asthma action plan is based on zones defined by your symptoms or your peak flow, or both. It tells you what to do if
you have a sudden increase in your asthma symptoms (asthma attack).
The yellow zone may mean that you are having an asthma attack or that your
medicine needs to be increased.
When symptoms are
present, they may be mild to moderate, or they may keep you from your usual
activities or disturb your sleep. Symptoms can include:
Coughing and wheezing.
of breath and having chest tightness. (Children may express chest tightness as
In the yellow zone, your
peak expiratory flow is 50% to 80% of your
personal best peak flow measurement. To find 80% of your
personal best, multiply your personal best measurement by 0.80. For example, if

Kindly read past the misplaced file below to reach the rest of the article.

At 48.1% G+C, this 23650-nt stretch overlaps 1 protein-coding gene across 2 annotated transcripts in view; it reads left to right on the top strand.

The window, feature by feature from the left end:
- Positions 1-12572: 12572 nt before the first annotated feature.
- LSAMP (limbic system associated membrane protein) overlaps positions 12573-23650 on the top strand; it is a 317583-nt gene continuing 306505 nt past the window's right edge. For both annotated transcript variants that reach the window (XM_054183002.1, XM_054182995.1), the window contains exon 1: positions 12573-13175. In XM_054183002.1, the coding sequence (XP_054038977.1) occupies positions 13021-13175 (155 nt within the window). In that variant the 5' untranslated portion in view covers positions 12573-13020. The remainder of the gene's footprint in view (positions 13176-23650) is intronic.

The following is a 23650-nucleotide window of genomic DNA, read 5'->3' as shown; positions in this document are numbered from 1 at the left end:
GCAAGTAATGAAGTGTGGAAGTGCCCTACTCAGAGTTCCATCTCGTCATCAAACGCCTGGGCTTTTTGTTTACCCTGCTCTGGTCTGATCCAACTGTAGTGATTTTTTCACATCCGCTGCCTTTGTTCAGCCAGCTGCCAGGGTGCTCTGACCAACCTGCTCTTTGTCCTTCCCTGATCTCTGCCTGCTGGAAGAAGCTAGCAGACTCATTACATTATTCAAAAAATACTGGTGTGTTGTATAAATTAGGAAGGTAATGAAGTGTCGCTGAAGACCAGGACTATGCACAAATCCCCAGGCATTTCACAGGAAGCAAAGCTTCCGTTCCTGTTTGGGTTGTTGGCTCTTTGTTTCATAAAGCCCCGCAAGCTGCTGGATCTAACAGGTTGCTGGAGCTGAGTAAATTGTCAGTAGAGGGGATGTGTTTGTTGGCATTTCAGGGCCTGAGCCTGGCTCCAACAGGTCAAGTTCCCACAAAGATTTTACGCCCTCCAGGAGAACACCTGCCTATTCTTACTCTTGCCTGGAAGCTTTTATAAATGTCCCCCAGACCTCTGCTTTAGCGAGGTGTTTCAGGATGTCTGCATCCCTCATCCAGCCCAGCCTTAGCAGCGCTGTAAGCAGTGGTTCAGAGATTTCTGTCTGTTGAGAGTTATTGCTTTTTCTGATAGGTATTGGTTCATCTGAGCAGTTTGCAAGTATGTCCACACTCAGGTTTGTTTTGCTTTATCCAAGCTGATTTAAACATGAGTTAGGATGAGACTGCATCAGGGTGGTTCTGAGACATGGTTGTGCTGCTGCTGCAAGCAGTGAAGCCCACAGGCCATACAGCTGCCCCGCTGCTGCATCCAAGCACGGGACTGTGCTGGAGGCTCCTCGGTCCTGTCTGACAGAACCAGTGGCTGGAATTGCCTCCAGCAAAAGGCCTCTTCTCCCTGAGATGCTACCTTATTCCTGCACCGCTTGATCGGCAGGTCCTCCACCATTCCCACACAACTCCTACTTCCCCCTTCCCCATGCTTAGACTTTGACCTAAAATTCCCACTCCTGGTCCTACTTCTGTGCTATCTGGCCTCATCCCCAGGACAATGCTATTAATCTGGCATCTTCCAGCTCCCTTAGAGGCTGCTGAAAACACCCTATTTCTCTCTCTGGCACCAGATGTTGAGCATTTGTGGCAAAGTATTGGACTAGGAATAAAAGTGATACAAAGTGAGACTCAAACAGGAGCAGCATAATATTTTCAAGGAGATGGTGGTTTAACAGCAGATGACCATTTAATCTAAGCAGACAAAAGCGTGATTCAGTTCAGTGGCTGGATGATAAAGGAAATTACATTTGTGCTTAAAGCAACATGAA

your personal best flow is 400, then 80% of that is 400 times 0.80, which is
320. And 50% of your personal best would be 400 times 0.50, which is 200. In this example, the yellow zone would be any value from 200 to 320. You
may not have any symptoms, but your lung function is reduced.
Treatment for symptoms in the yellow zone includes the
Take your medicine according to your asthma
If symptoms do not improve within 20 to 60 minutes or if
your peak expiratory flow remains less than 70% of your personal best
measurement, or if both, then follow the
red zone instructions of your asthma action plan, because your lungs are not
responding to medicine.
If you keep going into the yellow zone from the
green zone, talk with your doctor. Your
regular medicine may need to be changed.
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